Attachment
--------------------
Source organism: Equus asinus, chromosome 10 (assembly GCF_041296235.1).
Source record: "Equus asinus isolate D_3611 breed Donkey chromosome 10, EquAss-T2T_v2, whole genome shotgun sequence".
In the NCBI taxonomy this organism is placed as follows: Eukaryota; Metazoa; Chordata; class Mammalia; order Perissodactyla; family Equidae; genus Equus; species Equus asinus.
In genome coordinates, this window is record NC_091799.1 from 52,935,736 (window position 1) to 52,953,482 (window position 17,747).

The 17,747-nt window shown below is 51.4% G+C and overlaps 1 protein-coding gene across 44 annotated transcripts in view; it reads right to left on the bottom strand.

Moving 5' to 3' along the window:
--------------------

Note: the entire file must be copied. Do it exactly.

Source organism: Equus asinus, chromosome 10 (assembly GCF_041296235.1).
Source record: "Equus asinus isolate D_3611 breed Donkey chromosome 10, EquAss-T2T_v2, whole genome shotgun sequence".
In the NCBI taxonomy this organism is placed as follows: Eukaryota; Metazoa; Chordata; class Mammalia; order Perissodactyla; family Equidae; genus Equus; species Equus asinus.
In genome coordinates, this window is record NC_091799.1 from 52,935,736 (window position 1) to 52,953,482 (window position 17,747).

The 17,747-nt window shown below is 51.4% G+C and overlaps 1 protein-coding gene across 44 annotated transcripts in view; it reads right to left on the bottom strand.

Moving 5' to 3' along the window: